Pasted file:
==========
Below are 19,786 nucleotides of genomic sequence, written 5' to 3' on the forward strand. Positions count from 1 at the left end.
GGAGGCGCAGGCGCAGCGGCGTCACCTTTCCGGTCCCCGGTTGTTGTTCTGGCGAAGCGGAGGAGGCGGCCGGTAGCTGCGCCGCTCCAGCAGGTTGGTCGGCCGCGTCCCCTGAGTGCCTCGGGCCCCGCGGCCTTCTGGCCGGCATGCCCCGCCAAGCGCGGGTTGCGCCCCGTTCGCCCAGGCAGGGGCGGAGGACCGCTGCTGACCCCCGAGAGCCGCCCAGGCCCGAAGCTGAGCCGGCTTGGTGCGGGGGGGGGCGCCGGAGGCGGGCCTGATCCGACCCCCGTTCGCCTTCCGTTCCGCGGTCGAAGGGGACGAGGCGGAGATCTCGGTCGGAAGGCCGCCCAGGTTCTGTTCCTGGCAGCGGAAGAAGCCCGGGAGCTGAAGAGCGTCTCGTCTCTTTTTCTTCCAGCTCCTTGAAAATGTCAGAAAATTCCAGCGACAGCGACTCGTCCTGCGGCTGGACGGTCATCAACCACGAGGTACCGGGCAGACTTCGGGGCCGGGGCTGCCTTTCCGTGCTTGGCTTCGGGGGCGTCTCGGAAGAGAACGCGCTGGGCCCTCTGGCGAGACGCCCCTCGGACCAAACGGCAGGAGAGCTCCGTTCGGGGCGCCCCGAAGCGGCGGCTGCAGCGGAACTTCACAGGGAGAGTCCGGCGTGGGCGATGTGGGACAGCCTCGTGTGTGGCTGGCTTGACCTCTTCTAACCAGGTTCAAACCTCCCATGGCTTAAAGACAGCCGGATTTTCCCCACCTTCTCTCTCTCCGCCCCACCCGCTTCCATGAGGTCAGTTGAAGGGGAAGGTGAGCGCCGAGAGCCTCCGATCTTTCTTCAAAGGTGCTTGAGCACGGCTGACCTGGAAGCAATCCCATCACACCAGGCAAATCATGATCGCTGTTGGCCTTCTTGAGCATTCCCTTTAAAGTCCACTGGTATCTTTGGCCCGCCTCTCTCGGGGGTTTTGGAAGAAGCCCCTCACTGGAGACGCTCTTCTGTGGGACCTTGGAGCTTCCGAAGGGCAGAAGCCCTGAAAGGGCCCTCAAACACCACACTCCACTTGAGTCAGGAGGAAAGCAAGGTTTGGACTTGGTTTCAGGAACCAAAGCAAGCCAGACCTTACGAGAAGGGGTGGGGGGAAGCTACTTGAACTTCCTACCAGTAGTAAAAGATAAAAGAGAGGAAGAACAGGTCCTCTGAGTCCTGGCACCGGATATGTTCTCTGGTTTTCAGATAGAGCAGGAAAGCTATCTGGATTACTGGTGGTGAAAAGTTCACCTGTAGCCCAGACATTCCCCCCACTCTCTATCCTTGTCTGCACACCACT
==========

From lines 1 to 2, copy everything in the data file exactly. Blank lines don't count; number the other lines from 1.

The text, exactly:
Below are 19,786 nucleotides of genomic sequence, written 5' to 3' on the forward strand. Positions count from 1 at the left end.
GGAGGCGCAGGCGCAGCGGCGTCACCTTTCCGGTCCCCGGTTGTTGTTCTGGCGAAGCGGAGGAGGCGGCCGGTAGCTGCGCCGCTCCAGCAGGTTGGTCGGCCGCGTCCCCTGAGTGCCTCGGGCCCCGCGGCCTTCTGGCCGGCATGCCCCGCCAAGCGCGGGTTGCGCCCCGTTCGCCCAGGCAGGGGCGGAGGACCGCTGCTGACCCCCGAGAGCCGCCCAGGCCCGAAGCTGAGCCGGCTTGGTGCGGGGGGGGGCGCCGGAGGCGGGCCTGATCCGACCCCCGTTCGCCTTCCGTTCCGCGGTCGAAGGGGACGAGGCGGAGATCTCGGTCGGAAGGCCGCCCAGGTTCTGTTCCTGGCAGCGGAAGAAGCCCGGGAGCTGAAGAGCGTCTCGTCTCTTTTTCTTCCAGCTCCTTGAAAATGTCAGAAAATTCCAGCGACAGCGACTCGTCCTGCGGCTGGACGGTCATCAACCACGAGGTACCGGGCAGACTTCGGGGCCGGGGCTGCCTTTCCGTGCTTGGCTTCGGGGGCGTCTCGGAAGAGAACGCGCTGGGCCCTCTGGCGAGACGCCCCTCGGACCAAACGGCAGGAGAGCTCCGTTCGGGGCGCCCCGAAGCGGCGGCTGCAGCGGAACTTCACAGGGAGAGTCCGGCGTGGGCGATGTGGGACAGCCTCGTGTGTGGCTGGCTTGACCTCTTCTAACCAGGTTCAAACCTCCCATGGCTTAAAGACAGCCGGATTTTCCCCACCTTCTCTCTCTCCGCCCCACCCGCTTCCATGAGGTCAGTTGAAGGGGAAGGTGAGCGCCGAGAGCCTCCGATCTTTCTTCAAAGGTGCTTGAGCACGGCTGACCTGGAAGCAATCCCATCACACCAGGCAAATCATGATCGCTGTTGGCCTTCTTGAGCATTCCCTTTAAAGTCCACTGGTATCTTTGGCCCGCCTCTCTCGGGGGTTTTGGAAGAAGCCCCTCACTGGAGACGCTCTTCTGTGGGACCTTGGAGCTTCCGAAGGGCAGAAGCCCTGAAAGGGCCCTCAAACACCACACTCCACTTGAGTCAGGAGGAAAGCAAGGTTTGGACTTGGTTTCAGGAACCAAAGCAAGCCAGACCTTACGAGAAGGGGTGGGGGGAAGCTACTTGAACTTCCTACCAGTAGTAAAAGATAAAAGAGAGGAAGAACAGGTCCTCTGAGTCCTGGCACCGGATATGTTCTCTGGTTTTCAGATAGAGCAGGAAAGCTATCTGGATTACTGGTGGTGAAAAGTTCACCTGTAGCCCAGACATTCCCCCCACTCTCTATCCTTGTCTGCACACCACT